Victor finds the locks are better

THE first lock on the Garrison Flight, with its bottom gate cill obviously in a bad state of repair, left us thinking—here we go again!

GarrisonFirstCillWith so much water then coming out of the bottom gate it was a struggle to fill, but eventually we made it and prepared for the worst, well remembering the patched-up gate beams, broken paddles and awkward gate of our last visit.

Work been done

Yet as we climbed Garrison Flight we soon realised that work had actually been done on the locks since we last passed through in May 2014—exactly four year ago, with new lock beams fitted, the gates extremely easy to swing and all but a few of the paddles easy to wind. So it has to be congratulations to Canal & River Trust.

CampHilFistGraffittiOnce we had passed through the first lock of the Garrison Flight, it was very easy going, the gates in good condition and all the paddles were in good working order.

So on to Camp Hill Flight into real graffiti land, as the picture shows, that yet again was a pleasure to work, with just one of the gate beams somewhat cracked, and most of the paddles easy to wind, though there were the now normal ones that had had their shafts too tight.

No mooring

The only problem was with the first lock of the flight at the junction with the Digbeth Branch, there was nowhere to moor as the bollards were on the actual branch, meaning that to get to them it needed reversing up the branch then walking to the lock over the bridge that really was too much of a hassle, so, as it was Jan's turn, it was up the ladder, something she is not at all fond of.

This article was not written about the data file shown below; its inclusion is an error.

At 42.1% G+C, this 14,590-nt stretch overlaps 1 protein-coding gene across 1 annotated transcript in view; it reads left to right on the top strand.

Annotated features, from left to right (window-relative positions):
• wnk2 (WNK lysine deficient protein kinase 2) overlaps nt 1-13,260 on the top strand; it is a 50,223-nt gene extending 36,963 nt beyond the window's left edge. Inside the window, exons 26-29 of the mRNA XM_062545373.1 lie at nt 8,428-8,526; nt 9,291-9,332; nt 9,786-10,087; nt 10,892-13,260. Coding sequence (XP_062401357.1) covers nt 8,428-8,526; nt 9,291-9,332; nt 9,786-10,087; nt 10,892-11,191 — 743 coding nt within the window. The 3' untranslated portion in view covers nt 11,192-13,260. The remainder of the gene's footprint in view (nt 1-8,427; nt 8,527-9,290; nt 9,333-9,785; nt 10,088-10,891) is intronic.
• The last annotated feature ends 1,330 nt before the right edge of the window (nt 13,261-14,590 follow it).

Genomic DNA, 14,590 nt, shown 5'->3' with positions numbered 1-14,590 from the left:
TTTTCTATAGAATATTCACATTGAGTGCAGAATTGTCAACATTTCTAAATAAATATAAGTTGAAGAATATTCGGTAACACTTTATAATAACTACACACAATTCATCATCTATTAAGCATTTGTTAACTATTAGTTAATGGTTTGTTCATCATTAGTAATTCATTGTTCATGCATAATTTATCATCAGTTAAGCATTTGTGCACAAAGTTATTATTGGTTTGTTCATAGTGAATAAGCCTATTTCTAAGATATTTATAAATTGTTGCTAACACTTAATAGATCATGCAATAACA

GarrisonEtcVisitorsOh yes, Jan had told us she was going to count the visitors, with our having to religiously mark down the actual people we saw using the towpaths, whether walker, runner or cyclist over the five and a half hours of our cruise through Bordesley, Small Heath, Sparkbrook, Tyseley, Acocks Green, and Solihull, right down to Catherine De Barnes.

Sunny Sunday

This was a sunny Sunday through a vast region of built-up area, and here is the sheet we used. Throughout the five and half hours we religiously marked down every single person on the towpath, with a total of 88 people over ten miles! 

Working out at just over eight a mile, it rather makes a mockery of the thousands that Cart would have us believe should have visited on the day. Surely no one with any acumen whatsoever can believe that absolutely ridiculous figure of 140 millions a year—140 thousands would be stretching it. Silly sods.

BirmStiringBlackDon't cruise here

I have been writing for narrowboatworld since its inception 19 years ago, yet have never told boaters not to use a waterway, though we have had some hair-raising escapades, but I am going to do so now. And it is the pound from Camp Hill Flight down to Catherine De Barnes—for it is diabolical.

As can be seen from the picture It is so silted that all too often all you see coming off the propeller is black mud, it has obviously not been dredged for many years, but this not only means progress is very slow it is fraught with a virtually continuous fouled prop shaft, the prop pulling up the endless plastic bags and debris from its bottom. Jan described it has 'thick sludge' being churned up by the prop, and we certainly were not 'pushing it', it just wasn't possible as putting on any revs brought the stern down and made it worse.

BirminghamDebrisThe word has spread

Our boat has a shallow draught, so just don't know how a deep draughted boat would manage, or that is perhaps why we only had three boats passing the whole day, and every one a hire boat, so it seems the word has spread to give it a miss.